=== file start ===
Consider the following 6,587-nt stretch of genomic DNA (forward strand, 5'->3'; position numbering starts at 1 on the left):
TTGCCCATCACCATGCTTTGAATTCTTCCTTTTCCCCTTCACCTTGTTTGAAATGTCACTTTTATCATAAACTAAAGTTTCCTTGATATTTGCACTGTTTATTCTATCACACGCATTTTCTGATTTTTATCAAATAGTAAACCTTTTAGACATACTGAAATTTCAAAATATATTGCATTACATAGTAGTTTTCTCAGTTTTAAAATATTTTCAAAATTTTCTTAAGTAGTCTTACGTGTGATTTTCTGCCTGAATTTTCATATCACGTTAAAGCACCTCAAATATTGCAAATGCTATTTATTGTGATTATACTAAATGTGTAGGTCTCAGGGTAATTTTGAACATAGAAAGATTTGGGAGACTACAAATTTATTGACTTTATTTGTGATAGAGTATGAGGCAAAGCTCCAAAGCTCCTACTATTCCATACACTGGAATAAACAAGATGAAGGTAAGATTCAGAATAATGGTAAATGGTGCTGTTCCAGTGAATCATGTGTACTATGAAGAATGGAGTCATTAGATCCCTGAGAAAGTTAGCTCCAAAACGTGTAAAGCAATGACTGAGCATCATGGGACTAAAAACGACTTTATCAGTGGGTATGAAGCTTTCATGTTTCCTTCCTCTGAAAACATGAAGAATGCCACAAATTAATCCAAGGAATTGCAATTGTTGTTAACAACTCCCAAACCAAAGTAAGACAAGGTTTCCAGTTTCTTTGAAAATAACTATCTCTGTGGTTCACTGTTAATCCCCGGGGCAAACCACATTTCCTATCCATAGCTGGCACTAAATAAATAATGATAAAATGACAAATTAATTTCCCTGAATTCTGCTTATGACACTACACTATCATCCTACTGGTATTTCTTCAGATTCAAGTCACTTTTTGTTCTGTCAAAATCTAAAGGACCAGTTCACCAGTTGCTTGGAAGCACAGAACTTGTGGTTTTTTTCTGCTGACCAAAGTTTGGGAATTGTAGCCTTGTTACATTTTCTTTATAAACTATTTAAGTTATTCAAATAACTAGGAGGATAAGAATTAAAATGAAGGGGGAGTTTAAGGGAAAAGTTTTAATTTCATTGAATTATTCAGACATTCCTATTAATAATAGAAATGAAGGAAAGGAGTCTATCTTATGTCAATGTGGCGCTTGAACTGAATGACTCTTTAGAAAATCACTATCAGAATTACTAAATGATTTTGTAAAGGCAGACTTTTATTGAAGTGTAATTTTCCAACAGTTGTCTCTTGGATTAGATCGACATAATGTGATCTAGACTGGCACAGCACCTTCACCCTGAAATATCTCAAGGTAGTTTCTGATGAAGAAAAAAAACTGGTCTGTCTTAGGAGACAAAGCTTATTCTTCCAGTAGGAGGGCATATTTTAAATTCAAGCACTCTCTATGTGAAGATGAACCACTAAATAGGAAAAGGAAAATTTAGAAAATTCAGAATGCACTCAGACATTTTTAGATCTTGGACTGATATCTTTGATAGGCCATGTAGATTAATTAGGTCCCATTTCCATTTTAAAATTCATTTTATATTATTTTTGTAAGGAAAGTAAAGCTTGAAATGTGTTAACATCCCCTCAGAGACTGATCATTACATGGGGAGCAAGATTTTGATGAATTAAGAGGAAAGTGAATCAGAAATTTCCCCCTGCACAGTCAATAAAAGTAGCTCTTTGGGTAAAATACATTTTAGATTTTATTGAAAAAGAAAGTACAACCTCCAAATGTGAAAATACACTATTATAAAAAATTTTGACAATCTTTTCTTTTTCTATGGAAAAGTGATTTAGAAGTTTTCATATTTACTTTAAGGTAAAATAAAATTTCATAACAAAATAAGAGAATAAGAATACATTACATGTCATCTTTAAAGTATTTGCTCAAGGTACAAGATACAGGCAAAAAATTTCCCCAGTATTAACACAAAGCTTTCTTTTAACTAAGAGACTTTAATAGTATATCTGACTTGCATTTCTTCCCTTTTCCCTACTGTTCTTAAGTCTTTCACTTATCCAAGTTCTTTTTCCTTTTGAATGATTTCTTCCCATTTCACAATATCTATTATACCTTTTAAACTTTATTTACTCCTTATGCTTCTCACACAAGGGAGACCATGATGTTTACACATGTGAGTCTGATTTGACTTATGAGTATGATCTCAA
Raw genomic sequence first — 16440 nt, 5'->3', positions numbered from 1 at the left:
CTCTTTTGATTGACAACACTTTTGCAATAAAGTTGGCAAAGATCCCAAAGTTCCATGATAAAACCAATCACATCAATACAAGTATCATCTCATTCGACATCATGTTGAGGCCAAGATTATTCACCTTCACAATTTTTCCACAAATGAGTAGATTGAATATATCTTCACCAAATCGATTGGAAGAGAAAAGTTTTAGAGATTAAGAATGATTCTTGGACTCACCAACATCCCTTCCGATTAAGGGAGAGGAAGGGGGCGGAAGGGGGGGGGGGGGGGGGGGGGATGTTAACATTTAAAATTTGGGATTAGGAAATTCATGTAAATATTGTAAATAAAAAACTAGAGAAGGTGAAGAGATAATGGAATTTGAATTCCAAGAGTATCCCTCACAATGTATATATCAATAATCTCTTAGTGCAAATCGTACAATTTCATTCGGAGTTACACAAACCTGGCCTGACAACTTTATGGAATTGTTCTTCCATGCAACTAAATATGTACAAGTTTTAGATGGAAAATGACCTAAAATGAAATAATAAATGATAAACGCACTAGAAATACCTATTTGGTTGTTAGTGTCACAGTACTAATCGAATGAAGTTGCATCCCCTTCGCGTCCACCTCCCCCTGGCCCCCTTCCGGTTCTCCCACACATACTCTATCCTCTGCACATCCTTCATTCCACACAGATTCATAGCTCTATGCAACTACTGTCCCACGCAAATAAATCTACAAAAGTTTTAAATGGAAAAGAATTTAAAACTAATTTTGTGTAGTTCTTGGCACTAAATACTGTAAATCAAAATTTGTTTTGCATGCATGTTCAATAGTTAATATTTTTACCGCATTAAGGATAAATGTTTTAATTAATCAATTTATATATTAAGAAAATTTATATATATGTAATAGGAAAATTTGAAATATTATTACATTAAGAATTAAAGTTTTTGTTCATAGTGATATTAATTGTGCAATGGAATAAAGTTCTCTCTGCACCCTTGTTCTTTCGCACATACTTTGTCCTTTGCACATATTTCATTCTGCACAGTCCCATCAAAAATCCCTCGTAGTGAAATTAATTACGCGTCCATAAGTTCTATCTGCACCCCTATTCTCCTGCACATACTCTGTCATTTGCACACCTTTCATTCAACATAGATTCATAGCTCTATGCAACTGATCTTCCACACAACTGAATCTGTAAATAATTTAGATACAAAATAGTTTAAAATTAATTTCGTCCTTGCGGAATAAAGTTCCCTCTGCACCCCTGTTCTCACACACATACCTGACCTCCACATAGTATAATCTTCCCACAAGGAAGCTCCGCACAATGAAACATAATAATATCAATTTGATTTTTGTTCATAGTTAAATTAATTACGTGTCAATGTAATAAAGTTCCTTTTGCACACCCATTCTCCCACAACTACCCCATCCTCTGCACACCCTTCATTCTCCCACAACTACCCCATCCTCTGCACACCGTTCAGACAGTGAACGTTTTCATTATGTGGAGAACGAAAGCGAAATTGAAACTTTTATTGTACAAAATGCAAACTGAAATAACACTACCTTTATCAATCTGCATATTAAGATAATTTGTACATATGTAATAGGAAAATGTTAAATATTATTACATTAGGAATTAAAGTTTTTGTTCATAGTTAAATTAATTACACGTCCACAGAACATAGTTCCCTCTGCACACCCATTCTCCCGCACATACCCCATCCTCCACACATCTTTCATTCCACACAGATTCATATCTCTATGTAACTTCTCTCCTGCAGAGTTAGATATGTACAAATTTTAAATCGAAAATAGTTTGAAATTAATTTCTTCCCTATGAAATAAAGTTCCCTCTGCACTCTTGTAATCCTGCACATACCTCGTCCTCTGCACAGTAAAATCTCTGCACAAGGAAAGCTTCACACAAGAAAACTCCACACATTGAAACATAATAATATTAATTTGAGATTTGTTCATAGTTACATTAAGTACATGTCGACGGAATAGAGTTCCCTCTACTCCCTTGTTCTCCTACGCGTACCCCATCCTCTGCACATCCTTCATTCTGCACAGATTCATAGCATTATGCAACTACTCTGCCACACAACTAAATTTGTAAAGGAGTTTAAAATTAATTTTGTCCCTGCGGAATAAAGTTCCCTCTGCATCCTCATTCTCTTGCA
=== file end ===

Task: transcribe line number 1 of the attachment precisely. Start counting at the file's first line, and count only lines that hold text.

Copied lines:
Consider the following 6,587-nt stretch of genomic DNA (forward strand, 5'->3'; position numbering starts at 1 on the left):